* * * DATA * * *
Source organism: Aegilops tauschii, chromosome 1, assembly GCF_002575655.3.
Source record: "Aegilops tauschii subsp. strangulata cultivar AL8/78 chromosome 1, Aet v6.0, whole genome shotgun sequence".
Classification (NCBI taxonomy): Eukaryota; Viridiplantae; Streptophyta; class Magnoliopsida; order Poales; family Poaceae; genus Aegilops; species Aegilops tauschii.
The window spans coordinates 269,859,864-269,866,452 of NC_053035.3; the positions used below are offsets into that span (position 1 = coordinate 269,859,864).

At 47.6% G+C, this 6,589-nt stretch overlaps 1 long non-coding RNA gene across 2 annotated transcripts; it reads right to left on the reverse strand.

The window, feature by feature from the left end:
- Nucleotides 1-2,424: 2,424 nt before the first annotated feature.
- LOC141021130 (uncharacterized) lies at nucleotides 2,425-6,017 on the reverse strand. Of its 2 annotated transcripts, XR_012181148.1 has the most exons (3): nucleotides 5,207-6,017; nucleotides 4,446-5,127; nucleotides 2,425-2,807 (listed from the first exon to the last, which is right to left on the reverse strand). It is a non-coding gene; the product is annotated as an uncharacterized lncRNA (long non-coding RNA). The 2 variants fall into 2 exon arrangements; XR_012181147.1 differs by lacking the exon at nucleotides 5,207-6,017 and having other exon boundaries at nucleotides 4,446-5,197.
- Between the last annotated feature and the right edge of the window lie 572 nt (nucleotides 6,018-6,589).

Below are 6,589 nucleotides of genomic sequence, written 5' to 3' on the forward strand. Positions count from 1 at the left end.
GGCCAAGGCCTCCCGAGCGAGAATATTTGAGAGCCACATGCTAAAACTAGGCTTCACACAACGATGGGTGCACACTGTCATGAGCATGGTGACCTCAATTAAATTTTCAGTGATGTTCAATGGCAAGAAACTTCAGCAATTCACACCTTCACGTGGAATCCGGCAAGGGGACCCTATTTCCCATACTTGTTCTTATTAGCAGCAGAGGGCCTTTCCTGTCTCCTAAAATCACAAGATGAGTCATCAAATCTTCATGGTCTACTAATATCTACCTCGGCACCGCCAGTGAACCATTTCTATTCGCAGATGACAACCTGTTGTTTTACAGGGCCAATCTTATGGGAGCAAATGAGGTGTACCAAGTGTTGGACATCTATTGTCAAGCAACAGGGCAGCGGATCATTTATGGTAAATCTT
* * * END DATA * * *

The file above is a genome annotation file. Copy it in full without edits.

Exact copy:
Source organism: Aegilops tauschii, chromosome 1, assembly GCF_002575655.3.
Source record: "Aegilops tauschii subsp. strangulata cultivar AL8/78 chromosome 1, Aet v6.0, whole genome shotgun sequence".
Classification (NCBI taxonomy): Eukaryota; Viridiplantae; Streptophyta; class Magnoliopsida; order Poales; family Poaceae; genus Aegilops; species Aegilops tauschii.
The window spans coordinates 269,859,864-269,866,452 of NC_053035.3; the positions used below are offsets into that span (position 1 = coordinate 269,859,864).

At 47.6% G+C, this 6,589-nt stretch overlaps 1 long non-coding RNA gene across 2 annotated transcripts; it reads right to left on the reverse strand.

The window, feature by feature from the left end:
- Nucleotides 1-2,424: 2,424 nt before the first annotated feature.
- LOC141021130 (uncharacterized) lies at nucleotides 2,425-6,017 on the reverse strand. Of its 2 annotated transcripts, XR_012181148.1 has the most exons (3): nucleotides 5,207-6,017; nucleotides 4,446-5,127; nucleotides 2,425-2,807 (listed from the first exon to the last, which is right to left on the reverse strand). It is a non-coding gene; the product is annotated as an uncharacterized lncRNA (long non-coding RNA). The 2 variants fall into 2 exon arrangements; XR_012181147.1 differs by lacking the exon at nucleotides 5,207-6,017 and having other exon boundaries at nucleotides 4,446-5,197.
- Between the last annotated feature and the right edge of the window lie 572 nt (nucleotides 6,018-6,589).

Below are 6,589 nucleotides of genomic sequence, written 5' to 3' on the forward strand. Positions count from 1 at the left end.
GGCCAAGGCCTCCCGAGCGAGAATATTTGAGAGCCACATGCTAAAACTAGGCTTCACACAACGATGGGTGCACACTGTCATGAGCATGGTGACCTCAATTAAATTTTCAGTGATGTTCAATGGCAAGAAACTTCAGCAATTCACACCTTCACGTGGAATCCGGCAAGGGGACCCTATTTCCCATACTTGTTCTTATTAGCAGCAGAGGGCCTTTCCTGTCTCCTAAAATCACAAGATGAGTCATCAAATCTTCATGGTCTACTAATATCTACCTCGGCACCGCCAGTGAACCATTTCTATTCGCAGATGACAACCTGTTGTTTTACAGGGCCAATCTTATGGGAGCAAATGAGGTGTACCAAGTGTTGGACATCTATTGTCAAGCAACAGGGCAGCGGATCATTTATGGTAAATCTT